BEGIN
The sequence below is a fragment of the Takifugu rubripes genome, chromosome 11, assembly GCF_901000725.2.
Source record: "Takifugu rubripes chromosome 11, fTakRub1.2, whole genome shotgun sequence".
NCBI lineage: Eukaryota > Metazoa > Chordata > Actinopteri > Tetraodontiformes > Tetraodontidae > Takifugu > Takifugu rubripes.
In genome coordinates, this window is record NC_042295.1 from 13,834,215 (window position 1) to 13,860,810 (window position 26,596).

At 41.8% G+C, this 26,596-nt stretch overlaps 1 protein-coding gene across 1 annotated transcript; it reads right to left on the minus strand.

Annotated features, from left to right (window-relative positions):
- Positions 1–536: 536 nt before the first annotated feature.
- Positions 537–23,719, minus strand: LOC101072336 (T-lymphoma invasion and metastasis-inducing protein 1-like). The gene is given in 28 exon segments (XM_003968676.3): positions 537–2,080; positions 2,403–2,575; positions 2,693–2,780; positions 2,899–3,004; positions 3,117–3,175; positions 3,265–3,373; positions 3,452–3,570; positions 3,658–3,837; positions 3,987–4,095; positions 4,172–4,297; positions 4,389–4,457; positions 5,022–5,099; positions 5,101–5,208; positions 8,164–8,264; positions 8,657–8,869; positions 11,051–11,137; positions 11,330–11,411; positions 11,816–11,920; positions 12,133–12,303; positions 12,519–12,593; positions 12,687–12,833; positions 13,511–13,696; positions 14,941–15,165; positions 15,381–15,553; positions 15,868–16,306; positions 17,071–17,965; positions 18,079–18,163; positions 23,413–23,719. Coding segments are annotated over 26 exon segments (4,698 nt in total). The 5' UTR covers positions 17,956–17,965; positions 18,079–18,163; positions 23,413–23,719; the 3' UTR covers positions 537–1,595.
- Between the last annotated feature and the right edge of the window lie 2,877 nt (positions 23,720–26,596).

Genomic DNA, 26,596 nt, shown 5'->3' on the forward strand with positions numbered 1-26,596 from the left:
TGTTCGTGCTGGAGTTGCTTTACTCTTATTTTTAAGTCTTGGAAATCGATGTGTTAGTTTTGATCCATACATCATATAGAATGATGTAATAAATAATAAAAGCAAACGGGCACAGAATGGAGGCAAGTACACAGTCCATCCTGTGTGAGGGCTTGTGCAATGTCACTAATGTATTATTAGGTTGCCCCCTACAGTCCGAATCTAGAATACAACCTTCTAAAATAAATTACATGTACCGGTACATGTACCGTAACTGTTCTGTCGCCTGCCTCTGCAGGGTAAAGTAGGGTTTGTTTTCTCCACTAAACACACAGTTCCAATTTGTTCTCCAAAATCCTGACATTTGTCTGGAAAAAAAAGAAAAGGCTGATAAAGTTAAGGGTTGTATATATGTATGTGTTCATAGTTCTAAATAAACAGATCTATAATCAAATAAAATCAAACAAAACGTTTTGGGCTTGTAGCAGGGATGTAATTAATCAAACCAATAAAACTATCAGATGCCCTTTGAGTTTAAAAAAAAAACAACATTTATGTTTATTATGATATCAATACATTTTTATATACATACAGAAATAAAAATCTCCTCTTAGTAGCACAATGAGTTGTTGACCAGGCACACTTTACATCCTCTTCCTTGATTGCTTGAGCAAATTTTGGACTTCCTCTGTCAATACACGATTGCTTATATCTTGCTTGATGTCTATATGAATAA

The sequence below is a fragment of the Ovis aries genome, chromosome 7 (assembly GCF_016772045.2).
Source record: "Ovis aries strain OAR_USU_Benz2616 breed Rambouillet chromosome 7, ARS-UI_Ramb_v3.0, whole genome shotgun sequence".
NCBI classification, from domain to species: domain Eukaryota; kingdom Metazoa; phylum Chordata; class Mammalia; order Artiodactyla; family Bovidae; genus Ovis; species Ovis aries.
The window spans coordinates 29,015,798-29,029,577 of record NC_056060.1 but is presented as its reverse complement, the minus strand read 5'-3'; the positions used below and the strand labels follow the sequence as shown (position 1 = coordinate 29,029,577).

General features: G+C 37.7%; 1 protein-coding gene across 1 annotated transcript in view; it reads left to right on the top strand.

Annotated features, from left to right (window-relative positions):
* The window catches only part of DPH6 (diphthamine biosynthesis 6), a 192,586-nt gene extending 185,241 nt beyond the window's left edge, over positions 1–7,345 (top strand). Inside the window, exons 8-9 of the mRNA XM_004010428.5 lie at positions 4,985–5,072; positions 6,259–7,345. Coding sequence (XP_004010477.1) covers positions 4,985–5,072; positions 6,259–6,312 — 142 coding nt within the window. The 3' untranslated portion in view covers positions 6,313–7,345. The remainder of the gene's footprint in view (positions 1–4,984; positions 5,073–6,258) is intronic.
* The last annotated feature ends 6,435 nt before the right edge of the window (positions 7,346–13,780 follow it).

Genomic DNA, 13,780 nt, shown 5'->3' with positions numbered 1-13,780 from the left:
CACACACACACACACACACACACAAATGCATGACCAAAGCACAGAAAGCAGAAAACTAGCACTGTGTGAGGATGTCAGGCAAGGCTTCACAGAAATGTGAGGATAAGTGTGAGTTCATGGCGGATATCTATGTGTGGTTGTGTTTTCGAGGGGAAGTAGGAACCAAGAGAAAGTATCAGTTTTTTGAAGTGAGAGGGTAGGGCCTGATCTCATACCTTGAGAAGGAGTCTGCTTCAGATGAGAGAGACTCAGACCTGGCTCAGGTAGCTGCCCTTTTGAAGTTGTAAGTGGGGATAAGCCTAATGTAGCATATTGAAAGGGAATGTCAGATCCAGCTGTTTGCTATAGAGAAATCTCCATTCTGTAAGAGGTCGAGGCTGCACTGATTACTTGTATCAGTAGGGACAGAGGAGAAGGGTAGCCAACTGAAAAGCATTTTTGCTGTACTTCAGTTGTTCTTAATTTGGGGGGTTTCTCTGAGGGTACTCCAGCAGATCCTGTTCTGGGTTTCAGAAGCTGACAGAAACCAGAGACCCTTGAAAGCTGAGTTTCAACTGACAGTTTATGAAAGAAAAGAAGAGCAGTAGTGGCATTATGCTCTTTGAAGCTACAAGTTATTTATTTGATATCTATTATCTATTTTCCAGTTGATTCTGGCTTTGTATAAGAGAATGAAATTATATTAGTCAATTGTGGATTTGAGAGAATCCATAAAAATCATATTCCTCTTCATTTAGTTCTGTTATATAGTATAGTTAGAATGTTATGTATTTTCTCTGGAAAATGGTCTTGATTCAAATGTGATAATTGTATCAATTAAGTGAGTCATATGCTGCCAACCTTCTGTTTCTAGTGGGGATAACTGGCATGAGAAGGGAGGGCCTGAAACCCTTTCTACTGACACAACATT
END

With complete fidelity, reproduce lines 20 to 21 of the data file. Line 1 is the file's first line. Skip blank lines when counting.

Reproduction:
Genomic DNA, 13,780 nt, shown 5'->3' with positions numbered 1-13,780 from the left:
CACACACACACACACACACACACAAATGCATGACCAAAGCACAGAAAGCAGAAAACTAGCACTGTGTGAGGATGTCAGGCAAGGCTTCACAGAAATGTGAGGATAAGTGTGAGTTCATGGCGGATATCTATGTGTGGTTGTGTTTTCGAGGGGAAGTAGGAACCAAGAGAAAGTATCAGTTTTTTGAAGTGAGAGGGTAGGGCCTGATCTCATACCTTGAGAAGGAGTCTGCTTCAGATGAGAGAGACTCAGACCTGGCTCAGGTAGCTGCCCTTTTGAAGTTGTAAGTGGGGATAAGCCTAATGTAGCATATTGAAAGGGAATGTCAGATCCAGCTGTTTGCTATAGAGAAATCTCCATTCTGTAAGAGGTCGAGGCTGCACTGATTACTTGTATCAGTAGGGACAGAGGAGAAGGGTAGCCAACTGAAAAGCATTTTTGCTGTACTTCAGTTGTTCTTAATTTGGGGGGTTTCTCTGAGGGTACTCCAGCAGATCCTGTTCTGGGTTTCAGAAGCTGACAGAAACCAGAGACCCTTGAAAGCTGAGTTTCAACTGACAGTTTATGAAAGAAAAGAAGAGCAGTAGTGGCATTATGCTCTTTGAAGCTACAAGTTATTTATTTGATATCTATTATCTATTTTCCAGTTGATTCTGGCTTTGTATAAGAGAATGAAATTATATTAGTCAATTGTGGATTTGAGAGAATCCATAAAAATCATATTCCTCTTCATTTAGTTCTGTTATATAGTATAGTTAGAATGTTATGTATTTTCTCTGGAAAATGGTCTTGATTCAAATGTGATAATTGTATCAATTAAGTGAGTCATATGCTGCCAACCTTCTGTTTCTAGTGGGGATAACTGGCATGAGAAGGGAGGGCCTGAAACCCTTTCTACTGACACAACATT